Infertile couples are increasingly turning to Assisted Reproductive Technologies (ART) to treat their infertility. Of growing concern is that ART-conceived children are at increased risk for specific loss-of-imprinting disorders, as well as congenital malformations, intrauterine growth restriction, and preeclampsia. Given the difficulty of conducting studies using human embryos, a mouse model system, which anticipated some risks associated with ART, will be used to assess effects of ART procedures on gene expression, DNA methylation in embryos and extra-embryonic tissues, and physiological and behavioral outcomes in the offspring.
Specific Aim 1 will test the hypothesis that (a) expression and epigenetic modification of imprinted genes in embryonic and extra-embryonic tissues are differentially sensitive following ART manipulations, and (b) global patterns in gene expression and promoter DNA methylation are differentially perturbed in extra-embryonic and embryonic tissues. The outcomes of ART procedures will be pursued in Specific Aim 2, which will test the hypothesis that epigenetic changes occurring in response to ART manipulations are linked with adverse outcomes in the offspring as assessed by physiological and behavioral assays. The experimental design will enable us to correlate such changes for a given offspring with molecular changes in that offspring's placenta that are in turn linked to ART manipulations prior to implantation. One-carbon metabolism is central to DNA methylation. Accordingly, Specific Aim 3 will test the hypothesis that folate supplementation of the diet of donor and recipient mothers from which the embryos are derived will alleviate, to some degree, the perturbations in DNA methylation and gene expression observed in Specific Aim 1, as well as restore a more normal physiological profile and behavioral response for those assays conducted in Specific Aim 2. The results will provide a plethora of information regarding molecular mechanisms underlying the linkage between epigenetic changes and gene expression, and whether such changes directly become manifest in offspring. Moreover, our findings may suggest experimental modifications to ART procedures that will minimize the effect of ART manipulations on epigenetic gene regulation.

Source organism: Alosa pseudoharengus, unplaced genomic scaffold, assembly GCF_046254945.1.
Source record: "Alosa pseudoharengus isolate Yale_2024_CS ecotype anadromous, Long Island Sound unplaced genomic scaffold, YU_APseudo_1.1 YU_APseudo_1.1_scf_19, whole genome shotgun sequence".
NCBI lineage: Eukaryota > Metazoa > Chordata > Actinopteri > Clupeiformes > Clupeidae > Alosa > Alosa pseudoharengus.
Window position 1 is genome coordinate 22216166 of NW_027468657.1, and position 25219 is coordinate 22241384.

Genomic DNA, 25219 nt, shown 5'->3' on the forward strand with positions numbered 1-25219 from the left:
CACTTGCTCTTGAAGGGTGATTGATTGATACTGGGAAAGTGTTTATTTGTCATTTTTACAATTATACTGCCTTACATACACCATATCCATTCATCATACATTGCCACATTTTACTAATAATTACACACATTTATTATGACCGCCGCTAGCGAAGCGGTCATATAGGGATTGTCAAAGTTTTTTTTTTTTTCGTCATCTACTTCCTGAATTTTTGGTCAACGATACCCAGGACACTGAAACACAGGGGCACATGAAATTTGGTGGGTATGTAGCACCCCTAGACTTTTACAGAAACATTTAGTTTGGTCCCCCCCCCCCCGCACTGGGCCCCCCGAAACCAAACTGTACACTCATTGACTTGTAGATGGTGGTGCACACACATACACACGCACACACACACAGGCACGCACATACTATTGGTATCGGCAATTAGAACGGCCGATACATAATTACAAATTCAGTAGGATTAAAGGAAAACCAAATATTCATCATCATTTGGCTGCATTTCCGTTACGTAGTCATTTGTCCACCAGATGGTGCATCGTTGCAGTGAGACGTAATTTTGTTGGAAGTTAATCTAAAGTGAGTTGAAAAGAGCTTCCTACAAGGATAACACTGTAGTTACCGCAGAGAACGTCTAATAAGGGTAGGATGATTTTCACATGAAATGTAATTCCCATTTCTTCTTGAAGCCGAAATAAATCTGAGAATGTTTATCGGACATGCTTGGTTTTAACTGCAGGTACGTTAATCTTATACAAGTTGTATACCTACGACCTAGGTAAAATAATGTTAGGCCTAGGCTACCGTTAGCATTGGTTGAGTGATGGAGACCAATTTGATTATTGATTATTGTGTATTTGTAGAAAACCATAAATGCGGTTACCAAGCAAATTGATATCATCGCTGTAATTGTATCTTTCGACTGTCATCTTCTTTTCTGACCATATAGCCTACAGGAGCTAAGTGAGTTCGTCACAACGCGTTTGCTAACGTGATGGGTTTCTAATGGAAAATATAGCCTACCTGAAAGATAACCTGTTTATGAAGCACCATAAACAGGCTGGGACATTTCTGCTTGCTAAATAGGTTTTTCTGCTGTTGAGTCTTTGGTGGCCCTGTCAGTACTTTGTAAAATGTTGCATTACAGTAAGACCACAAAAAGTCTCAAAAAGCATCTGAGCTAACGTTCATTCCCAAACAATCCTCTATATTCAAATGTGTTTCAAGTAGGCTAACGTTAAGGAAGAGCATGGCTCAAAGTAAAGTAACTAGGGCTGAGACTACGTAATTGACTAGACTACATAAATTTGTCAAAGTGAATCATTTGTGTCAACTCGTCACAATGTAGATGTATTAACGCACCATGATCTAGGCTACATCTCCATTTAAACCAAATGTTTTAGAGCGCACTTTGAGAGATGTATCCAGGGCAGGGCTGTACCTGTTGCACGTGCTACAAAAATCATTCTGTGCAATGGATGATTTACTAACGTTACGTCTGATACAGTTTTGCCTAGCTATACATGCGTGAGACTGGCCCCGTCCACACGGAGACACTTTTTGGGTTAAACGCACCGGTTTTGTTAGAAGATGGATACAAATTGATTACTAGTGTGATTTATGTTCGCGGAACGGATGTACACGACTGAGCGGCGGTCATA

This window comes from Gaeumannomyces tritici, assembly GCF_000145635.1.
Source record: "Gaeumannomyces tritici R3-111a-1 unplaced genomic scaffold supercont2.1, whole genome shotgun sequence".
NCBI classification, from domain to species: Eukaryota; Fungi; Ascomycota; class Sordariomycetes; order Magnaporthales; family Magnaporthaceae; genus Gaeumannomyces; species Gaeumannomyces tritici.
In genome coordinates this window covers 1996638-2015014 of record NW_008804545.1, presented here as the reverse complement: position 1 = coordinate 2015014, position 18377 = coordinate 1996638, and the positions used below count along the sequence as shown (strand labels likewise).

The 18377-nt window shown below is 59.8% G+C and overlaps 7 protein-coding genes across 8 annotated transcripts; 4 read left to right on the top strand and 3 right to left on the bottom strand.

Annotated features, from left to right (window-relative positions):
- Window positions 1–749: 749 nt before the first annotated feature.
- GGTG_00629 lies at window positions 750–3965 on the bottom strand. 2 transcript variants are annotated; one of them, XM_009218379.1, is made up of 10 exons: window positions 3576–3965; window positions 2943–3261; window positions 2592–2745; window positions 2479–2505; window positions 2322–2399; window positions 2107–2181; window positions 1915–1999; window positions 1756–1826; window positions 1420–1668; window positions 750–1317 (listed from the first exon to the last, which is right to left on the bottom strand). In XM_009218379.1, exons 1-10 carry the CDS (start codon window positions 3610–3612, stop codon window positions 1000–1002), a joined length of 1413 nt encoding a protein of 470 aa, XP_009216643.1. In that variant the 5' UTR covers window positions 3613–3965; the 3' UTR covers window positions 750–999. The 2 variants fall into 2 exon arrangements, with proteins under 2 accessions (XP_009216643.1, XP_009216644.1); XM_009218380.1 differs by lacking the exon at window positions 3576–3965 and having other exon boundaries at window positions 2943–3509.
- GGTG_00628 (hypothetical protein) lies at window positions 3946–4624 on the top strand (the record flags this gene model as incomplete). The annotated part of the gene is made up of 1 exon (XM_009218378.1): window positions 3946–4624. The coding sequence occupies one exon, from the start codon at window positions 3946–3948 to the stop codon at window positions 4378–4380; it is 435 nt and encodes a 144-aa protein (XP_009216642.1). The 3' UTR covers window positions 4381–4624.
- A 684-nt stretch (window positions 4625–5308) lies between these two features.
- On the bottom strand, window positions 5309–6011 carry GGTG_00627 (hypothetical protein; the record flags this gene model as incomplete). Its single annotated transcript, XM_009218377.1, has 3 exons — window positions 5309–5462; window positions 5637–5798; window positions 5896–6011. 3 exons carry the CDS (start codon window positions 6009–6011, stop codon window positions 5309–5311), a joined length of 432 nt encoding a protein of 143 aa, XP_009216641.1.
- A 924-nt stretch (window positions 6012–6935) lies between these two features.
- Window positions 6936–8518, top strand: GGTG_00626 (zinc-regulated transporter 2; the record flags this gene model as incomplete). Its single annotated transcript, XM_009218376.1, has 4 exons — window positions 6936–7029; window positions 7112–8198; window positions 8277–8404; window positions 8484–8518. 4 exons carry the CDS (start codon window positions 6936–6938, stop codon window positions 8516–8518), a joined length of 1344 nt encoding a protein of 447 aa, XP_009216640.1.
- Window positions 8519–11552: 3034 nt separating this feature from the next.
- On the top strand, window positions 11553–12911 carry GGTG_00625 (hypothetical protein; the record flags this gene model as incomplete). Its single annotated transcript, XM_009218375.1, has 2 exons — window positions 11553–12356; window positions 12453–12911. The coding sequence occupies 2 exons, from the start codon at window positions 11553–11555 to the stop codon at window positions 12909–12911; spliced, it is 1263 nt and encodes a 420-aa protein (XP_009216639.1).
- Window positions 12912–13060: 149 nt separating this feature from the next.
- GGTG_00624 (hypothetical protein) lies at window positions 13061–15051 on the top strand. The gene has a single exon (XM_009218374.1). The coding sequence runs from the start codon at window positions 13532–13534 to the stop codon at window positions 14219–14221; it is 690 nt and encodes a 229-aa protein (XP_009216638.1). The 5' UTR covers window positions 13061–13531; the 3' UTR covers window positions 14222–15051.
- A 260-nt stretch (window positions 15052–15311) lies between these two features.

The proposed studies will provide new information regarding molecular mechanisms that underlie epigenetic changes that result from manipulations associated with Assisted Reproductive Technologies. The results of these studies will likely impact on the treatment of human infertility and Assisted Reproductive Technologies.
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